Saturday, November 3, 2012


I have been working with glass boxes of water for about 5 years and in that relatively short amount of time I've learned A TON! Make no mistake, I am certain I have 100 tons more to learn. But I've learned a lot from a range of sources and I'd like to share those sources in this post. First, a little background about me. I began my fish keeping odyssey via my daughter's Christmas present in 2007. I set up a freshwater 20H for her in response to a great fondness she had developed for one of her picture books about fish. She was interested and loved watching the tank. But it was me who fell head-long into the hobby. I've had an affinity for the wild world throughout my life. As a youngster, I wanted to be a zoo keeper (alongside ballet dancer and basketball player) and I think one of the best ways to connect people with the wild world is through the unwild world of zoos and aquariums. So, here I am 5 years later having returned to school to pursue a career as a professional aquarist. Of course, it's nearly impossible to find a university program dedicated to the captive care of marine animals. So volunteering at a public aquarium and keeping my own reef are key aspects of my job training. Perhaps more important than the B.S. in Aquatic and Fisheries Science that I'm working toward. What the schooling does offer is the hard-core biology as well as the evolutionary systematics of the animals we keep. And the insights I've gained from that perspective have been and continue to be profound and influential. But there's no substitute for experience and I've learned the most from keeping my own tank. Here's a sketchy little video of my mixed reef.

In addition to active and rational observation of your tank, good sources of written information are key to successful reef keeping and minimizing losses which should really be the prime directive for all reefers. Do no harm. Of course, we regrettably do do harm sometimes in keeping marine animals in captivity and sometimes it's the fault of the keepers and sometimes it's not. When pushing the frontiers of keepable animals, there is an expected lack of info to go on and losses are nearly inevitable. Especially in terms of sustaining obligate feeding fish, azooxanthellate corals and a number of other difficult animals like pipefish, boxfish, ribbon eels, etc. Is it worth it? That's for people to decide for themselves and the answer is not always clear to me. In general, I feel it IS worth it in terms of the information gleaned and the potential to enrich lives and connect people with nature and beauty. But there's a huge responsibility that comes with keeping captive life and I encourage all aquarists to keep this notion squarely in their minds as they pursue their aquarium keeping.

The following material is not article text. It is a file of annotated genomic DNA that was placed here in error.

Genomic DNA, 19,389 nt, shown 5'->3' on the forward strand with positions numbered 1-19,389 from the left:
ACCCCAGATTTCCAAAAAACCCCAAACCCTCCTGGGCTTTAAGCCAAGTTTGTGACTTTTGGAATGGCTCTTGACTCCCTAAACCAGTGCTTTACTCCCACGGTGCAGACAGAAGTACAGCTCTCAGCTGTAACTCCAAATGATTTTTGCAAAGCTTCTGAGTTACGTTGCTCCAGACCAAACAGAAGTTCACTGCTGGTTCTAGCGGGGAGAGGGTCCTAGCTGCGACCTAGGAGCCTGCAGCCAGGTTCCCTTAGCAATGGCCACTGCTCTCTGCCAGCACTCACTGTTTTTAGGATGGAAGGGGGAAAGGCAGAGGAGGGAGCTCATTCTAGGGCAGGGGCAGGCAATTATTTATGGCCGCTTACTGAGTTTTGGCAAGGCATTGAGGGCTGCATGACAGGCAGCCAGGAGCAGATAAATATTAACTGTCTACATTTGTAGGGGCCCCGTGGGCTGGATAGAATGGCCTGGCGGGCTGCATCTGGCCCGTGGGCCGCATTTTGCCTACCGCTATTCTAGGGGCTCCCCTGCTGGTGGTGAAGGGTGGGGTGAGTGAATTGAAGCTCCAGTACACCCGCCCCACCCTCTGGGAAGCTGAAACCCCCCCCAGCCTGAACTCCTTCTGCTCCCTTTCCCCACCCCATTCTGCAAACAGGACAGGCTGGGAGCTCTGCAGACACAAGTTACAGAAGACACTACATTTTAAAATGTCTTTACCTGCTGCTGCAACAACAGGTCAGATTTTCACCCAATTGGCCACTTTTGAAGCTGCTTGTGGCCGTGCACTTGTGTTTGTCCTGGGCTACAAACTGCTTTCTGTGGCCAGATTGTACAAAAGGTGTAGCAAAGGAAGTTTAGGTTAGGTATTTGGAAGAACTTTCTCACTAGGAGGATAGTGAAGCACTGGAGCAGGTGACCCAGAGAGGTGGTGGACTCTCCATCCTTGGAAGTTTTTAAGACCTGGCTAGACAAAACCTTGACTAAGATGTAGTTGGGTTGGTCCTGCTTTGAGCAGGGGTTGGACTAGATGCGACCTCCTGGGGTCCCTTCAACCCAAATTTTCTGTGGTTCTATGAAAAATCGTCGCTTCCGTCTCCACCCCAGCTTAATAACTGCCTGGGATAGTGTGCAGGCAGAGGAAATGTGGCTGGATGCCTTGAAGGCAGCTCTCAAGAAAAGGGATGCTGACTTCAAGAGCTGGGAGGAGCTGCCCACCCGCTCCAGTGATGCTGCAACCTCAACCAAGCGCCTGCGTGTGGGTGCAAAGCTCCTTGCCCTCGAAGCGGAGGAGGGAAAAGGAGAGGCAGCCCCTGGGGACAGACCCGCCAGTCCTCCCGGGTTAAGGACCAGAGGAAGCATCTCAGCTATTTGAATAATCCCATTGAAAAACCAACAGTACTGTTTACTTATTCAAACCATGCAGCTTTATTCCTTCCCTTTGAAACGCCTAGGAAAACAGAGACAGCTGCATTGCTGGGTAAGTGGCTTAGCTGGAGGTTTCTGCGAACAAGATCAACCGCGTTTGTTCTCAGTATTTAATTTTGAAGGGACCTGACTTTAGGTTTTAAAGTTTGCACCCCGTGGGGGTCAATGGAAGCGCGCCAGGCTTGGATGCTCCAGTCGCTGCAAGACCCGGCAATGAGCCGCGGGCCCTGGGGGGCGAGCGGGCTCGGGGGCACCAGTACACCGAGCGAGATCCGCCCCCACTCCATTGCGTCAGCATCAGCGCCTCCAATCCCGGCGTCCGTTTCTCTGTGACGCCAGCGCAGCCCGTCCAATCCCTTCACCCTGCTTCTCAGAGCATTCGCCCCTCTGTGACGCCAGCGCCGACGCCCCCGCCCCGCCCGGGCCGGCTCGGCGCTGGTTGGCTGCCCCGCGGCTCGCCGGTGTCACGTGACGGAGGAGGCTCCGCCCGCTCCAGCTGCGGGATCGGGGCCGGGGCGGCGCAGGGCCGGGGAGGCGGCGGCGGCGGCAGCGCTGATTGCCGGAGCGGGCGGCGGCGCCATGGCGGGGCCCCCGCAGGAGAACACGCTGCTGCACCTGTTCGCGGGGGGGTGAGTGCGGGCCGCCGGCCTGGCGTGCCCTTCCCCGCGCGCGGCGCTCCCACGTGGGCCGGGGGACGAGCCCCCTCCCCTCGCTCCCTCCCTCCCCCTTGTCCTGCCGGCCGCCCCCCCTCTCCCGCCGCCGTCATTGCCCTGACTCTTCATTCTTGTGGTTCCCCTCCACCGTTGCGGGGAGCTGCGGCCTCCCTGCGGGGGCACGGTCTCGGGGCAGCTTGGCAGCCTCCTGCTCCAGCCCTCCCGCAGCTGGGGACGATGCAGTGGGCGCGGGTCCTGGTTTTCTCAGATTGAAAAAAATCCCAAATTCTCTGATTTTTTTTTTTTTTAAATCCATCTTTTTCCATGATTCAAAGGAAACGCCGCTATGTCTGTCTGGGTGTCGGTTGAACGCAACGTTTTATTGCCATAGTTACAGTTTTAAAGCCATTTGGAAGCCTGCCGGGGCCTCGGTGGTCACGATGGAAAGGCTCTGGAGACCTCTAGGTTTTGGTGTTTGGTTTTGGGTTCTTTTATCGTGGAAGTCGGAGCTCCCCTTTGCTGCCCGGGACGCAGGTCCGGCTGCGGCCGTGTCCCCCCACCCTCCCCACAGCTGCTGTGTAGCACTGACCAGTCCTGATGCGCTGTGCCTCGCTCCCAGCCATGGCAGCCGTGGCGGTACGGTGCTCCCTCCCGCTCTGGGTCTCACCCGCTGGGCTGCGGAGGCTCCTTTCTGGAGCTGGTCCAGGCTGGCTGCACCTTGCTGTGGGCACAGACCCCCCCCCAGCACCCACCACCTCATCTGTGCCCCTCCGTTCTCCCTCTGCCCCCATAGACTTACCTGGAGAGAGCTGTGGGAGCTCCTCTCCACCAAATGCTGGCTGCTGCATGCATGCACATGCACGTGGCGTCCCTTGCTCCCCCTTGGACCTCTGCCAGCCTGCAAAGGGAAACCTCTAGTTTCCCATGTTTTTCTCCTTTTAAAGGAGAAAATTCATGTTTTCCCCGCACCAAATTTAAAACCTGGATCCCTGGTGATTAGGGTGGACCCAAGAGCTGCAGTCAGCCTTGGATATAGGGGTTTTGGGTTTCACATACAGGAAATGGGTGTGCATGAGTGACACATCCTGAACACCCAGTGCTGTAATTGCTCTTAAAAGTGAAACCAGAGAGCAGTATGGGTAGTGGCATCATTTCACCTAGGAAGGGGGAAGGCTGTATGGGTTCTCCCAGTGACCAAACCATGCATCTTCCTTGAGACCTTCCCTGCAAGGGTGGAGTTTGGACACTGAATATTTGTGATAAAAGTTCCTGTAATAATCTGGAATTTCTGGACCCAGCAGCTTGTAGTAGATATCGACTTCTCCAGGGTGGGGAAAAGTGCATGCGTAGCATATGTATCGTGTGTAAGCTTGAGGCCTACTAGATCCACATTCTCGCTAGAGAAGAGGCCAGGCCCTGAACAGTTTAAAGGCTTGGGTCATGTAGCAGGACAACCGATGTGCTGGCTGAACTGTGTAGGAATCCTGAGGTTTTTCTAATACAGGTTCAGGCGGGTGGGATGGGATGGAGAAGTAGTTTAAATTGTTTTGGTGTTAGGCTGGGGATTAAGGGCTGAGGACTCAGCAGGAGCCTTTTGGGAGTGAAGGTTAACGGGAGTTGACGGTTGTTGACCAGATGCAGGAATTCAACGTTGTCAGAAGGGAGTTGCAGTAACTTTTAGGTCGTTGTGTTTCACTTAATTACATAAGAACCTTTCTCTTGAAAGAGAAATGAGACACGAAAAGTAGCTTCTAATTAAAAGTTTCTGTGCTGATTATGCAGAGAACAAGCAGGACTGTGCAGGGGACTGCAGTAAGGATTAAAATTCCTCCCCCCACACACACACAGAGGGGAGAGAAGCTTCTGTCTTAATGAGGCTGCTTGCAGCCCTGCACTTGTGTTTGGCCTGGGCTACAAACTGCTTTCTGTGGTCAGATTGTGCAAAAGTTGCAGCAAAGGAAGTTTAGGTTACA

Even though we've come a long way since those sterile early fish-only tanks with bleached coral skeletons (At least most of us have. Shame on you, my dentist!), the keeping of marine aquaria is still in its relatively early stages and technologies and philosophies are continually evolving and adapting. Keeping live coral long term, especially SPS corals, was once matter-of-factly considered impossible. A look at English aquarist David Saxby's amazing aquarium gives a good idea of how far we've come.

And we've come that far on the backs of some key authors who've written the seminal texts of our hobby. Here are are the books that have been most important for me as I've learned the science and art of reef keeping. These books are all available online, but I encourage you to consider purchasing them from your local, independent book store or your favorite LFS.